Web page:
UK & Ireland


Rest of Europe

North America

South America

1 - Germany's national team is not allowed to be included in the game due to licensing rights being owned by EA Sports' "FIFA" series, whilst the Japanese J-League and the Japanese national team are not allowed in the game at all due to Konami's purchase of the exclusive rights for their Pro Evolution Soccer series.

Playable national teams[edit | edit source]

All national teams are playable with the exceptions of Germany and Japan for licensing reasons.

Steam powered[edit | edit source]

Sports Interactive have announced that the game will be downloadable using the Steam content delivery system. This will allow gamers to have their games automatically patched to the latest version of the game. Miles Jacobson, the studio director at Sports Interactive, said "It gives us the opportunity for all of our games players to get any patches or updates that we make available quickly and easily, as well as a place for us to host any other downloads, such as demos and promotional videos, with super fast broadband speeds for download, and no issues with bandwidth, which we are hit with each time we release a demo".[5] The Steam version of the game retains the Uniloc copy protection with its 5 activation limit.

Demo[edit | edit source]

There were two "flavours" of the demo. Vanilla was a stripped down version with limited number of players. The Strawberry demo was a full-fledged game with most of the features that would be on the original game with a gameplay limit of half a season.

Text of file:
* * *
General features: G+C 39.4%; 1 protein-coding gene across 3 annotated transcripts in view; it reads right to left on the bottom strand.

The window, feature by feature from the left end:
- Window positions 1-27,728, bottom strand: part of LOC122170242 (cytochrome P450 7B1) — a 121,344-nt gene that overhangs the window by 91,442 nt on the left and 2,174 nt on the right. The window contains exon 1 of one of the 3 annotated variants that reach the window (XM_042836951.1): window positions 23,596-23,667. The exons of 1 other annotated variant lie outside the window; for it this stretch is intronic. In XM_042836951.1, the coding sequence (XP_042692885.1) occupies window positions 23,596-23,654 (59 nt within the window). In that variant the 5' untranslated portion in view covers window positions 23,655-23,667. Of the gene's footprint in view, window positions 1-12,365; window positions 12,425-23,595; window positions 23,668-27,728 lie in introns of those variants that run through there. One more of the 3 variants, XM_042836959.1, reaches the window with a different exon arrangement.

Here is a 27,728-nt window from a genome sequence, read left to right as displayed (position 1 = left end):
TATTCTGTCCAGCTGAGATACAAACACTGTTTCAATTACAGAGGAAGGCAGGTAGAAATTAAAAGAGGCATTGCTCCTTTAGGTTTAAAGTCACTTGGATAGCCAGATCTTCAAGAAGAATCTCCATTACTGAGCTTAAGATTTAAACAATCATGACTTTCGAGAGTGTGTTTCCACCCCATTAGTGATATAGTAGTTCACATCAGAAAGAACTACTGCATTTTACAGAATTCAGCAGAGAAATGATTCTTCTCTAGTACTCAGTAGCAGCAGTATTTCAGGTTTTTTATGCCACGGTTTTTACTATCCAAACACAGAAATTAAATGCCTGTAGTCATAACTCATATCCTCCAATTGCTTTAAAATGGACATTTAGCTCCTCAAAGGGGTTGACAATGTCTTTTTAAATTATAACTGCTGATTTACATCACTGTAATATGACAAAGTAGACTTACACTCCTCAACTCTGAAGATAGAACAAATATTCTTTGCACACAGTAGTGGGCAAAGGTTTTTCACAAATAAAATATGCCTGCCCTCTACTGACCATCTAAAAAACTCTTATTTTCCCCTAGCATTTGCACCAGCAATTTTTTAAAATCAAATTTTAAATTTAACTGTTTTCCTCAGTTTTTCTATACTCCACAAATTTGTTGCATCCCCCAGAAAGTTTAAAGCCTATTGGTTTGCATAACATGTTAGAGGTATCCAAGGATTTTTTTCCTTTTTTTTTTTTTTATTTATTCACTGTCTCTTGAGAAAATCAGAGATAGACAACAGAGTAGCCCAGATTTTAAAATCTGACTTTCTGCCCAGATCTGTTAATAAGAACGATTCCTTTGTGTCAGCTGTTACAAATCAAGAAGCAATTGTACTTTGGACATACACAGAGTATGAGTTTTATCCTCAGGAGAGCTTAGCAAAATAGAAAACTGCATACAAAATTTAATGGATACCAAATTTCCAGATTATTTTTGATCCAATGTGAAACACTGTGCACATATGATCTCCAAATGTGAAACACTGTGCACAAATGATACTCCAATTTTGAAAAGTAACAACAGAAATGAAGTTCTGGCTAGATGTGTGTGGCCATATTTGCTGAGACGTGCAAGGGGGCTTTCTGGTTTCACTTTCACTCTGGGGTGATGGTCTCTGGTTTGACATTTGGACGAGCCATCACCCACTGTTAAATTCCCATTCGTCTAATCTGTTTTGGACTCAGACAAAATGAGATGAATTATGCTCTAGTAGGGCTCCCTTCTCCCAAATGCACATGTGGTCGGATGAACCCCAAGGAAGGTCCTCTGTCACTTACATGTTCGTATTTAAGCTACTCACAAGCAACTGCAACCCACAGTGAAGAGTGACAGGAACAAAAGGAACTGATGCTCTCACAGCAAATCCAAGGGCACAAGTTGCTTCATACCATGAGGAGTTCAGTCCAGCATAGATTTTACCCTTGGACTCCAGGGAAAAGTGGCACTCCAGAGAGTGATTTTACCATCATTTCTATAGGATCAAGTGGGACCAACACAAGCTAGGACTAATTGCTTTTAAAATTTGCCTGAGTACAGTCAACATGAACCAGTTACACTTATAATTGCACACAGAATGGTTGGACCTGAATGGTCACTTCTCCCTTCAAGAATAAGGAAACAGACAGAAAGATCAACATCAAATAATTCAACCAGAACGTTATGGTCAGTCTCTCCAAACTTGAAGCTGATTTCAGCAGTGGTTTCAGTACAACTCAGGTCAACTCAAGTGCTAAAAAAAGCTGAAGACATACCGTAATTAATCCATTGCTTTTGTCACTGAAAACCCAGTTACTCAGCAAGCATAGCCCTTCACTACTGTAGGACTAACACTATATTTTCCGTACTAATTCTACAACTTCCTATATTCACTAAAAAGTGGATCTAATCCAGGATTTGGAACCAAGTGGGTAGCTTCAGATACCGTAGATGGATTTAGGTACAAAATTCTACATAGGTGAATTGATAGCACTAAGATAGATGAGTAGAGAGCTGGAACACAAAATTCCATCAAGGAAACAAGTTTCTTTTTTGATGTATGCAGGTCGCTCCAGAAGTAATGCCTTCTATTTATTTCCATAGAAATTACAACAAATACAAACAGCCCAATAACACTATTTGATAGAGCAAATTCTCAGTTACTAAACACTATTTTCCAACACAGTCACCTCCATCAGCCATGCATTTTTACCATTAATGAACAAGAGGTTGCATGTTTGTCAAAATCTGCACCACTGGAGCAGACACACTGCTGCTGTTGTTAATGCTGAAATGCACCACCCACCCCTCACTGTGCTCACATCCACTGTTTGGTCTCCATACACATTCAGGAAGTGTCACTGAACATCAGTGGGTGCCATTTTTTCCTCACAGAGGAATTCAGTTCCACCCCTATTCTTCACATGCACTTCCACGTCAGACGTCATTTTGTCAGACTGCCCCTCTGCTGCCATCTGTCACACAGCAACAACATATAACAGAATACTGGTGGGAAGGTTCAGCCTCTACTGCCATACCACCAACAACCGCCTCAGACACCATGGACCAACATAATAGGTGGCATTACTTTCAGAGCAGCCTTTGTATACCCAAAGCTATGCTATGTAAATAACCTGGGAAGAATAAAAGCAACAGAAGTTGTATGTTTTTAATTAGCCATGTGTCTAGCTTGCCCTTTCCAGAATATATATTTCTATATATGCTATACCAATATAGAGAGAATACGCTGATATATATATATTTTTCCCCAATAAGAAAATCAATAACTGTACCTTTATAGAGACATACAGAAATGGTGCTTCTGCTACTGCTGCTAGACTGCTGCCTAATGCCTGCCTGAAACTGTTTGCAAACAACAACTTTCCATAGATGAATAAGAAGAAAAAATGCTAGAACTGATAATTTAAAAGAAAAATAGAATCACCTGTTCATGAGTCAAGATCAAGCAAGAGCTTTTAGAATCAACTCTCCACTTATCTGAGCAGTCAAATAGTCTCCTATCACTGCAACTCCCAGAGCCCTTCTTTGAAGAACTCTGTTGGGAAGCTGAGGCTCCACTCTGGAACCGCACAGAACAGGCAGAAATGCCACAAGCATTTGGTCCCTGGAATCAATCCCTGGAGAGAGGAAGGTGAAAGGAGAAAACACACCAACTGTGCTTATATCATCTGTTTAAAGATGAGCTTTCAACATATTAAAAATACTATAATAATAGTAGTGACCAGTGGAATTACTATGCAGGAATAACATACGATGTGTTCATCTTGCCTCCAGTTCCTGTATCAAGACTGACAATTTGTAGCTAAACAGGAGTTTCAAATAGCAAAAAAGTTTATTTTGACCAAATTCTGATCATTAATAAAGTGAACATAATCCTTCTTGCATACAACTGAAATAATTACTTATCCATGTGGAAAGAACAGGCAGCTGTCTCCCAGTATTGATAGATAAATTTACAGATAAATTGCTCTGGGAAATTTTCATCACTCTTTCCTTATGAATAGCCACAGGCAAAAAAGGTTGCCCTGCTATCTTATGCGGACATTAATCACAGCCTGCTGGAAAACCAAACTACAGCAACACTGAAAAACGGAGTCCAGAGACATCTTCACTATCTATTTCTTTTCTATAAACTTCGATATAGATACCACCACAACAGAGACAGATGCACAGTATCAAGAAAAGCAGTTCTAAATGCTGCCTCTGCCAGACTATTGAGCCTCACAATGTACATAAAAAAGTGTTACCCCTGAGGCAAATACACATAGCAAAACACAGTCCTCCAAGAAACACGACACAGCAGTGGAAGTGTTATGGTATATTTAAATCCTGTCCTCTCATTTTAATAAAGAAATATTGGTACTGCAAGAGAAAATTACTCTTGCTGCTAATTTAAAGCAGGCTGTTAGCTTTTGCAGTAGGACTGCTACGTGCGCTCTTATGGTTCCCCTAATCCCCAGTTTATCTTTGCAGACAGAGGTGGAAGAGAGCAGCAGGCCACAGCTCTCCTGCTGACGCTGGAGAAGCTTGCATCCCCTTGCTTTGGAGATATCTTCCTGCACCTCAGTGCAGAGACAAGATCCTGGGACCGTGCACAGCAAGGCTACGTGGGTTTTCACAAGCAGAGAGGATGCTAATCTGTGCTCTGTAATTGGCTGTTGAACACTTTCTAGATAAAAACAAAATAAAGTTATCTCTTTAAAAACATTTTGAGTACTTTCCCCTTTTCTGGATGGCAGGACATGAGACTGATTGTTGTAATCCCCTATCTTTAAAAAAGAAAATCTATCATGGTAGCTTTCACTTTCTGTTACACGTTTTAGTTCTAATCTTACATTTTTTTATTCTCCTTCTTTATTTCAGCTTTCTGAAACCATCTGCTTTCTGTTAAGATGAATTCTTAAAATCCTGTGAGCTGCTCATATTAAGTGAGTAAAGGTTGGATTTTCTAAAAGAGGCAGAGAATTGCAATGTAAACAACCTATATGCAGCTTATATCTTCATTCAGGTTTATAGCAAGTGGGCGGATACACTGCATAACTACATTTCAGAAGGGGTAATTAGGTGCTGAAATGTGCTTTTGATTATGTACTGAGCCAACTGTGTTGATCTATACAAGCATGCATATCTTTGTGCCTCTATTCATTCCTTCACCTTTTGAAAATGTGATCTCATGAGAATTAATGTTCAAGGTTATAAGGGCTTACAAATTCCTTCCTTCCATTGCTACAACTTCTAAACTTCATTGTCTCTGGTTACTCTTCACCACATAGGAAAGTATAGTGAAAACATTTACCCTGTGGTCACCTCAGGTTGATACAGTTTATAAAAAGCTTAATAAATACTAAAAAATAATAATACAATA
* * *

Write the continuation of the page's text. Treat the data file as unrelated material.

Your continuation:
Issues and problems[edit | edit source]

Activation problems[edit | edit source]

Upon release, many buyers had problems with the game's copy protection. A printing error on the manuals caused the keys to be difficult to read and there were distributed denial of service attacks on the Uniloc activation servers that prevented purchasers from activating their games. Since the provided telephone activation lines were also ran using the activation servers, they were also out of action. In response, SEGA issued a press release apologising for the problems faced by purchasers.[6][7]

Bugs and patches[edit | edit source]

A patch was also released on 14 November 2008, for the PC version, fixing a number of compatibility issues and bugs. A Mac patch was released a few days later.[8] A second patch was released on 19 December 2008.[9] The third patch was released 26 February 2009 [1].

References[edit | edit source]

External Links[edit | edit source]